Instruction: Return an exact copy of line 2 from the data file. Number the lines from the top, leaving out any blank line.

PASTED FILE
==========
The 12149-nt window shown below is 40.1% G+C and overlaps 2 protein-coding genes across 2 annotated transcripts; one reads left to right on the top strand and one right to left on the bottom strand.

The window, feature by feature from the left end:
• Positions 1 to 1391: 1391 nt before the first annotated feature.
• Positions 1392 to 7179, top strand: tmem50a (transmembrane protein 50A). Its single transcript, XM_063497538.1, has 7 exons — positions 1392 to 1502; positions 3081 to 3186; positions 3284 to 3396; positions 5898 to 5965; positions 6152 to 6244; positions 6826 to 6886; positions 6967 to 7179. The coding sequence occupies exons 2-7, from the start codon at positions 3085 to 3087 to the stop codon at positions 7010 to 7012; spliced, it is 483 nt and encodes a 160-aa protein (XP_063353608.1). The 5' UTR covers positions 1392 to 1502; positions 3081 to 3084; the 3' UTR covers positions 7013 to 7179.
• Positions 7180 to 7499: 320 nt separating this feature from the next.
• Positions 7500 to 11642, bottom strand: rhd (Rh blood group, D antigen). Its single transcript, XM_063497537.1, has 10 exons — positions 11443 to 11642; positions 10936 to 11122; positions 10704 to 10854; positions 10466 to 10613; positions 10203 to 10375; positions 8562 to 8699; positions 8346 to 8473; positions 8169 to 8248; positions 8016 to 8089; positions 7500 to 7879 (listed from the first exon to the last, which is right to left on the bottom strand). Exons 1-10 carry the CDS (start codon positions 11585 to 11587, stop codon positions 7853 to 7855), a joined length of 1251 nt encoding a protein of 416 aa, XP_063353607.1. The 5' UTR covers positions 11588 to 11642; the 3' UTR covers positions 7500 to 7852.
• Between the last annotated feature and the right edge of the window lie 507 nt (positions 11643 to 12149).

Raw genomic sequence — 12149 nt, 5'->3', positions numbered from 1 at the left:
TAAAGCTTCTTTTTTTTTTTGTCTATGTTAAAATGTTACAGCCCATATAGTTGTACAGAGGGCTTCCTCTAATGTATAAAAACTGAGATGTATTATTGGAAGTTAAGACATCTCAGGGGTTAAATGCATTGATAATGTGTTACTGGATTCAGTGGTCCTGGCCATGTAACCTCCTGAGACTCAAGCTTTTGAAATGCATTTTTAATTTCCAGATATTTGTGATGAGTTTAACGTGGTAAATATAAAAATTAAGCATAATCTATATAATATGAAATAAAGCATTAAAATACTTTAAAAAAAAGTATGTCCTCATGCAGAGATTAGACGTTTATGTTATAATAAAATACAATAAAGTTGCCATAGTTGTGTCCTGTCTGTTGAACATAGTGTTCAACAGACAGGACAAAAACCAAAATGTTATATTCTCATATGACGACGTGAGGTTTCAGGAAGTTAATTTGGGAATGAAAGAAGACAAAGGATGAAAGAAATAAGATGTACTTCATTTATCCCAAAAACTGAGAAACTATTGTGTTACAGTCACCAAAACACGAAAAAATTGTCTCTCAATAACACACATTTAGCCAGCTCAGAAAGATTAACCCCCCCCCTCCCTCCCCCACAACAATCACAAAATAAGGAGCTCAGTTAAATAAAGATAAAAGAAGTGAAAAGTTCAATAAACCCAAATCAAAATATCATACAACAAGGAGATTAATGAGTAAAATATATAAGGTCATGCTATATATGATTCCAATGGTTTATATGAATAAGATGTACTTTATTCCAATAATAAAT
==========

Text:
The window, feature by feature from the left end: